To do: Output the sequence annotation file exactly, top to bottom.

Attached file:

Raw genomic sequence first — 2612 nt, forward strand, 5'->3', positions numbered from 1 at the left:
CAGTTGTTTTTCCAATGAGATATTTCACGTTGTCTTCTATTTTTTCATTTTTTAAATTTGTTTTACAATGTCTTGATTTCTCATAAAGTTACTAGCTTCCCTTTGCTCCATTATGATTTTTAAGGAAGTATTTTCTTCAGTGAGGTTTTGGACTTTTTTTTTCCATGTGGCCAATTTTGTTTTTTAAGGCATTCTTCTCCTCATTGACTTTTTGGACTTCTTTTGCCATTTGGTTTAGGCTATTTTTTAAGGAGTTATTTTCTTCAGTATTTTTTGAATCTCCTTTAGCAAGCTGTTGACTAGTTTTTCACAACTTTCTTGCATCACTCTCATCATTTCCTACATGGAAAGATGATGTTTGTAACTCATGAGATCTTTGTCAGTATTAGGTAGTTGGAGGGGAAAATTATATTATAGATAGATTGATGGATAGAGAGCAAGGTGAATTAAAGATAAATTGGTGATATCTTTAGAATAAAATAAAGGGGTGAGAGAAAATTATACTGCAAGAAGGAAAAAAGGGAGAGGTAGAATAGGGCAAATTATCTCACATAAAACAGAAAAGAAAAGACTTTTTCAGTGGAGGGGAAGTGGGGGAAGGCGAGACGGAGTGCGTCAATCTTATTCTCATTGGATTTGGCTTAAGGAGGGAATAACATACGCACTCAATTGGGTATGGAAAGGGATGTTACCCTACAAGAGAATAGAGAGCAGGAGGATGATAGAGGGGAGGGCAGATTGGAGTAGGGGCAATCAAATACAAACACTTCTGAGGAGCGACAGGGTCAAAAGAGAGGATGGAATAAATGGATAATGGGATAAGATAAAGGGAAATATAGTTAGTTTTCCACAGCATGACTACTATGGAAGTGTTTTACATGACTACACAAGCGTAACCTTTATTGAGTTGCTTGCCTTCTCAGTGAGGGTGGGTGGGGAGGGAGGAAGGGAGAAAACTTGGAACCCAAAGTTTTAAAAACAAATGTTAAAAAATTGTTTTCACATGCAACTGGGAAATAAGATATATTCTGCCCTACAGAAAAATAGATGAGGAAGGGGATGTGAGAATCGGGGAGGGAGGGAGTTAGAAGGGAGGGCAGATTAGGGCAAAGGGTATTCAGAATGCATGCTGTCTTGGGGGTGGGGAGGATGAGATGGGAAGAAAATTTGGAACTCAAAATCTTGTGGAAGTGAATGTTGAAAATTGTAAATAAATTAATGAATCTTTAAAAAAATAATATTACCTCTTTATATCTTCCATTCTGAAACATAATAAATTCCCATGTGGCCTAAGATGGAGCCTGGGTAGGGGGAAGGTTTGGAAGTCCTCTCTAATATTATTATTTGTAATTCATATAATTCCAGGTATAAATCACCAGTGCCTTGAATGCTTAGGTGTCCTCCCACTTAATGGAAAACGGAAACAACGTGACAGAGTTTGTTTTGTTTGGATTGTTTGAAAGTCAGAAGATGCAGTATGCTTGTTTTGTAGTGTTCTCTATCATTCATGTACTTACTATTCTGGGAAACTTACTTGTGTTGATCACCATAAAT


Raw genomic sequence first — 2612 nt, forward strand, 5'->3', positions numbered from 1 at the left:
CAGTTGTTTTTCCAATGAGATATTTCACGTTGTCTTCTATTTTTTCATTTTTTAAATTTGTTTTACAATGTCTTGATTTCTCATAAAGTTACTAGCTTCCCTTTGCTCCATTATGATTTTTAAGGAAGTATTTTCTTCAGTGAGGTTTTGGACTTTTTTTTTCCATGTGGCCAATTTTGTTTTTTAAGGCATTCTTCTCCTCATTGACTTTTTGGACTTCTTTTGCCATTTGGTTTAGGCTATTTTTTAAGGAGTTATTTTCTTCAGTATTTTTTGAATCTCCTTTAGCAAGCTGTTGACTAGTTTTTCACAACTTTCTTGCATCACTCTCATCATTTCCTACATGGAAAGATGATGTTTGTAACTCATGAGATCTTTGTCAGTATTAGGTAGTTGGAGGGGAAAATTATATTATAGATAGATTGATGGATAGAGAGCAAGGTGAATTAAAGATAAATTGGTGATATCTTTAGAATAAAATAAAGGGGTGAGAGAAAATTATACTGCAAGAAGGAAAAAAGGGAGAGGTAGAATAGGGCAAATTATCTCACATAAAACAGAAAAGAAAAGACTTTTTCAGTGGAGGGGAAGTGGGGGAAGGCGAGACGGAGTGCGTCAATCTTATTCTCATTGGATTTGGCTTAAGGAGGGAATAACATACGCACTCAATTGGGTATGGAAAGGGATGTTACCCTACAAGAGAATAGAGAGCAGGAGGATGATAGAGGGGAGGGCAGATTGGAGTAGGGGCAATCAAATACAAACACTTCTGAGGAGCGACAGGGTCAAAAGAGAGGATGGAATAAATGGATAATGGGATAAGATAAAGGGAAATATAGTTAGTTTTCCACAGCATGACTACTATGGAAGTGTTTTACATGACTACACAAGCGTAACCTTTATTGAGTTGCTTGCCTTCTCAGTGAGGGTGGGTGGGGAGGGAGGAAGGGAGAAAACTTGGAACCCAAAGTTTTAAAAACAAATGTTAAAAAATTGTTTTCACATGCAACTGGGAAATAAGATATATTCTGCCCTACAGAAAAATAGATGAGGAAGGGGATGTGAGAATCGGGGAGGGAGGGAGTTAGAAGGGAGGGCAGATTAGGGCAAAGGGTATTCAGAATGCATGCTGTCTTGGGGGTGGGGAGGATGAGATGGGAAGAAAATTTGGAACTCAAAATCTTGTGGAAGTGAATGTTGAAAATTGTAAATAAATTAATGAATCTTTAAAAAAATAATATTACCTCTTTATATCTTCCATTCTGAAACATAATAAATTCCCATGTGGCCTAAGATGGAGCCTGGGTAGGGGGAAGGTTTGGAAGTCCTCTCTAATATTATTATTTGTAATTCATATAATTCCAGGTATAAATCACCAGTGCCTTGAATGCTTAGGTGTCCTCCCACTTAATGGAAAACGGAAACAACGTGACAGAGTTTGTTTTGTTTGGATTGTTTGAAAGTCAGAAGATGCAGTATGCTTGTTTTGTAGTGTTCTCTATCATTCATGTACTTACTATTCTGGGAAACTTACTTGTGTTGATCACCATAAAT